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Russian president Vladimir Putin has accepted an invitation to visit North Korea made by Kim Jong Un during the two leaders’ landmark talks this week, the Kremlin and Pyongyang state media said on Thursday.
Such a visit would be Putin’s first to North Korea since 2000 and would highlight deepening relations between Moscow and Pyongyang that have dismayed the US and its regional allies.
“During a one-on-one conversation, Kim Jong Un invited Putin to visit North Korea. Putin gratefully accepted this invitation, and all further arrangements will continue through diplomatic channels,” Kremlin spokesman Dmitry Peskov told reporters on Thursday.
North Korean state news agency KCNA said Putin had accepted Kim’s invitation “with pleasure” at what it called their “epoch-making” summit at the Vostochny cosmodrome in Russia’s far east on Wednesday.
At the meeting, Kim offered his “full and unconditional support” for Russia’s war in Ukraine, calling it a “sacred fight” against imperialism and the west.
KCNA said the two leaders also discussed issues of mutual interest, regional peace and security and international justice, but gave no details of any agreement reached.
Putin last visited North Korea in July 2000 for a meeting with Kim’s late father, the then leader Kim Jong Il. Peskov gave no details of possible timing for Putin’s visit, but said Russia’s foreign minister Sergei Lavrov planned to travel to North Korea in October.
Peskov said that during their meeting, Putin gave Kim gifts including a Russian rifle and had received from the North Korean leader a rifle made by “North Korean craftsmen”.
Officials in Washington and Seoul suspect the two leaders discussed an arms deal where North Korea could supply conventional munitions to support Russia’s war in Ukraine, with Moscow providing technology to help Pyongyang build spy satellites and nuclear-powered submarines.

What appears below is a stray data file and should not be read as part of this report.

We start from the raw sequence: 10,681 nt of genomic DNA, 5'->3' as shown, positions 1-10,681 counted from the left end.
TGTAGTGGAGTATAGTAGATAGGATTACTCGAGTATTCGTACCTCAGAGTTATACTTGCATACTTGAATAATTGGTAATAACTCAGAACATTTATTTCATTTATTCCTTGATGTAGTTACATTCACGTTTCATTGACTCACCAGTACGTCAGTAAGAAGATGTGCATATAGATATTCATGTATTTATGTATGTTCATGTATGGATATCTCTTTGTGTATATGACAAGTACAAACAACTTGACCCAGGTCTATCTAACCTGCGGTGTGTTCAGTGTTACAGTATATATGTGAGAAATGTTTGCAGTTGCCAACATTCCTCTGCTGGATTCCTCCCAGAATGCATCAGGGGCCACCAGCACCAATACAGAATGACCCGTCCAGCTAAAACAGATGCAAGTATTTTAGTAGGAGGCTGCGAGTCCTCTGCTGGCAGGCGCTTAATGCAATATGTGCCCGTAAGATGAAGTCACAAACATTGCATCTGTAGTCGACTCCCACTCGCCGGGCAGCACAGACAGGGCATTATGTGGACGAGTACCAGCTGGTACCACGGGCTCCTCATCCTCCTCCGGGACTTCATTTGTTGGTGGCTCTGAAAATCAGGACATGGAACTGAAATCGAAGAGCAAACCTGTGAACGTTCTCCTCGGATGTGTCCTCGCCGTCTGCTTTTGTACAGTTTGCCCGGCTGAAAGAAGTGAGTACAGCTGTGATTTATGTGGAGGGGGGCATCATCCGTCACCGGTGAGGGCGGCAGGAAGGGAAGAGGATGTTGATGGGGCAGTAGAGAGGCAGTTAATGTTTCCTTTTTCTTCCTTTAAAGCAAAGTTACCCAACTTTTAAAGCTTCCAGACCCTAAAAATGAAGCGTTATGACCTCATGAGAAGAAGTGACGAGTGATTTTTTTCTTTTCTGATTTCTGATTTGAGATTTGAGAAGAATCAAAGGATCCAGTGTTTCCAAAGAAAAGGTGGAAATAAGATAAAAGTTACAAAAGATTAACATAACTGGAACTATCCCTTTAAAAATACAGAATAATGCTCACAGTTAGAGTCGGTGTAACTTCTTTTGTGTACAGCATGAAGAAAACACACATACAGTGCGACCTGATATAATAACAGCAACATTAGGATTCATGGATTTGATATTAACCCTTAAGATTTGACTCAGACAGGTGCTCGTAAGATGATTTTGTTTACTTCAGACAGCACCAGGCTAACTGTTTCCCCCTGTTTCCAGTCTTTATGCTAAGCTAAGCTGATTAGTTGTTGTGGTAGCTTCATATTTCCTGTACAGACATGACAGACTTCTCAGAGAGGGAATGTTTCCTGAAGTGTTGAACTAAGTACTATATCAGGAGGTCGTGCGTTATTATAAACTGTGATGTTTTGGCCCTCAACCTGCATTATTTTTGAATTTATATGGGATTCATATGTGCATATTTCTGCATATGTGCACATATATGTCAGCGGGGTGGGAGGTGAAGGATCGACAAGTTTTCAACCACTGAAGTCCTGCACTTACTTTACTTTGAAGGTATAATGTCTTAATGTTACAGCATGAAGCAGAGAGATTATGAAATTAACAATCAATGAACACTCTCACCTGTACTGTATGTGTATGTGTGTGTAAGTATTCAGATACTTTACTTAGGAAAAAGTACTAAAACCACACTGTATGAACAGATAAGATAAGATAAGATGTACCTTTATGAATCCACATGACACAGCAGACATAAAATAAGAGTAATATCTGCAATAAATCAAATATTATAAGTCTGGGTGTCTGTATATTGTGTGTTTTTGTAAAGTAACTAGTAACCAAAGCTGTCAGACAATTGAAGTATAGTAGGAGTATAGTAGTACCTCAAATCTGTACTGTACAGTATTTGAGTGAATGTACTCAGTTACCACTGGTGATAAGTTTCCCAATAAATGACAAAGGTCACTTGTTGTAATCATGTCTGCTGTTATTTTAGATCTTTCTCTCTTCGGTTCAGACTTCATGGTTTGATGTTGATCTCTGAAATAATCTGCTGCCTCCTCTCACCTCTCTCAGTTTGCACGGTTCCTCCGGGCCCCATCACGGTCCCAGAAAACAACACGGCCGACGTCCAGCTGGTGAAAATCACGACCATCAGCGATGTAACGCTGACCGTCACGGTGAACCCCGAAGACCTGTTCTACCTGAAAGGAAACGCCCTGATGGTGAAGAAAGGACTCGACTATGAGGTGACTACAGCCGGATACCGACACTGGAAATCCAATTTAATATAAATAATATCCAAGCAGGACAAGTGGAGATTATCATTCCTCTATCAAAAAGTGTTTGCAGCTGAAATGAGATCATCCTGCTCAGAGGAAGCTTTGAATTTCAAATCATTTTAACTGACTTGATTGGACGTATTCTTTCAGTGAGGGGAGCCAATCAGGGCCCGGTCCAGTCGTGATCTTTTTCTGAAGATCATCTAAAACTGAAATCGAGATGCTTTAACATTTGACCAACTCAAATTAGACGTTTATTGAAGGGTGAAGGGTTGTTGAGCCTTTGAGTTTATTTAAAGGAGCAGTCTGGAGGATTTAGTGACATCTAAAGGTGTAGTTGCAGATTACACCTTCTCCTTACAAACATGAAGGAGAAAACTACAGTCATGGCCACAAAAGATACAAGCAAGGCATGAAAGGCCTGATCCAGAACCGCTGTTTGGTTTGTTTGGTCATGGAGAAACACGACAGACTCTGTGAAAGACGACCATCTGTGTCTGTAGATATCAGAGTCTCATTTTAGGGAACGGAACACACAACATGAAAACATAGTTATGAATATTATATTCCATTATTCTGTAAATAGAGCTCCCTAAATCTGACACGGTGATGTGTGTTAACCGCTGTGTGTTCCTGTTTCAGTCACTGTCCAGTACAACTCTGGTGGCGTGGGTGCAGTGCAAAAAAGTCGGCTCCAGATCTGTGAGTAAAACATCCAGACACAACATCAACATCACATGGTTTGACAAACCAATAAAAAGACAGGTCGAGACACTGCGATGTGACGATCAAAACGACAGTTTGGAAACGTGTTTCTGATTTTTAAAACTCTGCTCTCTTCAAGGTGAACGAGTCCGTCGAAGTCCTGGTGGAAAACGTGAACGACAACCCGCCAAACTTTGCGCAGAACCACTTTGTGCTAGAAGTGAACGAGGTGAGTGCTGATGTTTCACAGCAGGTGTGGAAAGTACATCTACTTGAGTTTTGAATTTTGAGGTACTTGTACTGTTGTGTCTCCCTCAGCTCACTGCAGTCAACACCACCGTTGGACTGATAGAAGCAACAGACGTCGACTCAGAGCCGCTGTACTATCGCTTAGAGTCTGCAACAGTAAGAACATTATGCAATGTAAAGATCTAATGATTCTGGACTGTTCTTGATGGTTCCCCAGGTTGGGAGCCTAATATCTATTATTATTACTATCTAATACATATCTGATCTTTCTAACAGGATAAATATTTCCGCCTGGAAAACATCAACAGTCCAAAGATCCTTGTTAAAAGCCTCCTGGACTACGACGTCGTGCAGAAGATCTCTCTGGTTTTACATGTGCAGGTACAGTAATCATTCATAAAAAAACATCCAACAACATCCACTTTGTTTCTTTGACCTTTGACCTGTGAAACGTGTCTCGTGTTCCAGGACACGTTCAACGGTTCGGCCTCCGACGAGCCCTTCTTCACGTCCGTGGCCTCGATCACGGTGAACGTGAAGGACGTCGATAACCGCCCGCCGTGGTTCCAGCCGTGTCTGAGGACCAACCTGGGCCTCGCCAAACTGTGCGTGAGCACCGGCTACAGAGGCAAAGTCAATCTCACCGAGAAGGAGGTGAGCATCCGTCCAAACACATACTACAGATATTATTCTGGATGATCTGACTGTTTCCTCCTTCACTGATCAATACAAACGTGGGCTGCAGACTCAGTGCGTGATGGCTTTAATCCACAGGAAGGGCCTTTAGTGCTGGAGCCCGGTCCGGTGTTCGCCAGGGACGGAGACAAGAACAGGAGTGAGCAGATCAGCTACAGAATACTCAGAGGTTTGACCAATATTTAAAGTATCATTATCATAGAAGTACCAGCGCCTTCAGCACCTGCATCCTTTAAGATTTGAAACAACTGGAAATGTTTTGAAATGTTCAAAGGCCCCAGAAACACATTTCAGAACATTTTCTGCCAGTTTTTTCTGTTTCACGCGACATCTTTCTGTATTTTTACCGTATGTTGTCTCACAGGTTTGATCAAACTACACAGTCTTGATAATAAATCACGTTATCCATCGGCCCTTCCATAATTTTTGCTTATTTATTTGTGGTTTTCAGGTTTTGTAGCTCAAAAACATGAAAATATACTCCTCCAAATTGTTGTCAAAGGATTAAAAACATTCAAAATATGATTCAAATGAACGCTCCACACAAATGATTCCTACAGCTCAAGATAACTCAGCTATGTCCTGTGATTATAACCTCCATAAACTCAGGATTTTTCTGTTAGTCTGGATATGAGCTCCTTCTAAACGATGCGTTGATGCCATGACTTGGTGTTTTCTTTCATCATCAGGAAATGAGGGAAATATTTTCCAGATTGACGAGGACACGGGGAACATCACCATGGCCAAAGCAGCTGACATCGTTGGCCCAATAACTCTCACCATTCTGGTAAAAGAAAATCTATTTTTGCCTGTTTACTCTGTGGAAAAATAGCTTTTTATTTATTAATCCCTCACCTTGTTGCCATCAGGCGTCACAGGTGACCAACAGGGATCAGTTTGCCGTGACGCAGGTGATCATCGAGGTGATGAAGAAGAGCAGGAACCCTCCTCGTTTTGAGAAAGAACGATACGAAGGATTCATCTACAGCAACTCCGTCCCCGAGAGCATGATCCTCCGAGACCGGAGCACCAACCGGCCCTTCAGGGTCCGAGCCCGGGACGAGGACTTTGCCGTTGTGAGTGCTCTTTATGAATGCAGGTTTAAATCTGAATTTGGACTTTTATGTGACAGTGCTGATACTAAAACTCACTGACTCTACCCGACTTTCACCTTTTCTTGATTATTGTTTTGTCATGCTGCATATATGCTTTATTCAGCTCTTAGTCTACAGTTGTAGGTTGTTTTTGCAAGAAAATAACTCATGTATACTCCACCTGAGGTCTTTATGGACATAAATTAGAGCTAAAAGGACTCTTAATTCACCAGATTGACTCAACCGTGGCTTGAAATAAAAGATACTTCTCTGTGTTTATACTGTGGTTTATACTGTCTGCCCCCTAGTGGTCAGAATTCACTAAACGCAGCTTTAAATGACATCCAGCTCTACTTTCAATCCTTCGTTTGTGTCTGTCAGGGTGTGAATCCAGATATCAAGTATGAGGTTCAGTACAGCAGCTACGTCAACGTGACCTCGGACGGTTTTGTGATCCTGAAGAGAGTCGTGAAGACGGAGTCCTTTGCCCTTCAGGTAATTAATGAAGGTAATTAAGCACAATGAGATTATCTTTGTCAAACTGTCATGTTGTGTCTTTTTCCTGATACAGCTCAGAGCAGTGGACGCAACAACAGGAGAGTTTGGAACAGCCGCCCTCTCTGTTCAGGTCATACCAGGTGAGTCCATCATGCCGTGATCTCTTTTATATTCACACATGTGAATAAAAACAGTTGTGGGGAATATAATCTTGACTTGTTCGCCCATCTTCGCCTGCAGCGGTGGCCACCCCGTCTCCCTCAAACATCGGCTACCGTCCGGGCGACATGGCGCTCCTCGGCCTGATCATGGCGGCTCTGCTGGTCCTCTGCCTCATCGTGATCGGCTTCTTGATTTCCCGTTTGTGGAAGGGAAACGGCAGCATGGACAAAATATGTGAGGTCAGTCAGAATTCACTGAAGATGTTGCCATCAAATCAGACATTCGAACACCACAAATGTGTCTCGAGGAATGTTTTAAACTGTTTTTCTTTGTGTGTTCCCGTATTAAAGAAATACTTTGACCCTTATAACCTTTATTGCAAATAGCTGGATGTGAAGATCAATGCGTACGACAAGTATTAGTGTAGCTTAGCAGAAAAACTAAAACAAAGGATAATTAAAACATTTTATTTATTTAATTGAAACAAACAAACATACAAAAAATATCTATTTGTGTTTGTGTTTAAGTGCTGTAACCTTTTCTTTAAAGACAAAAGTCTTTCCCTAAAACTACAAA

Putin said on Wednesday Russia could provide technical help for North Korea’s satellite launches.
“We express our deep concern and regret that despite repeated warnings from the international community, North Korea and Russia discussed military co-operation issues, including satellite development,” said Lim Soo-suk, a South Korean foreign ministry spokesperson.
“Any science and technology co-operation that contributes to nuclear weapons and missile development, including satellite systems that involve ballistic missile technologies, runs against UN Security Council resolutions,” Lim told a briefing.
US state department spokesman Matthew Miller said on Wednesday the talk of co-operation on space was “troubling” as it would violate Security Council resolutions that Moscow had supported.
White House National Security Council spokesman John Kirby also expressed concerns about “any burgeoning defence relationship” between North Korea and Russia.
“No nation on the planet, nobody, should be helping Mr Putin kill innocent Ukrainians,” Kirby told a press briefing on Wednesday.
Seoul has warned that any potential arms transfers between Moscow and Pyongyang would provoke stronger responses from South Korea, the US and Japan, which have recently stepped up their security co-operation. Washington has warned of additional sanctions on Russia and North Korea in case of any new arms deals.
But analysts said it would be difficult for the US and its allies to put significant pressure on Moscow and Pyongyang.
“There is no way that the UN Security Council can impose any fresh sanctions on the two countries,” said Cheong Seong-chang, a researcher at the Sejong Institute think-tank in Seoul. “The US and South Korea can take unilateral measures against them, but there are not many effective options remaining in their cards.”
Kim continued his Russian trip on his luxury armoured train on Thursday. Seoul’s state-run Yonhap News said he was scheduled to visit an aircraft factory on Friday and would then head to Vladivostok to see Russia’s Pacific fleet before returning home on Saturday night.
Additional reporting by Anastasia Stognei in Riga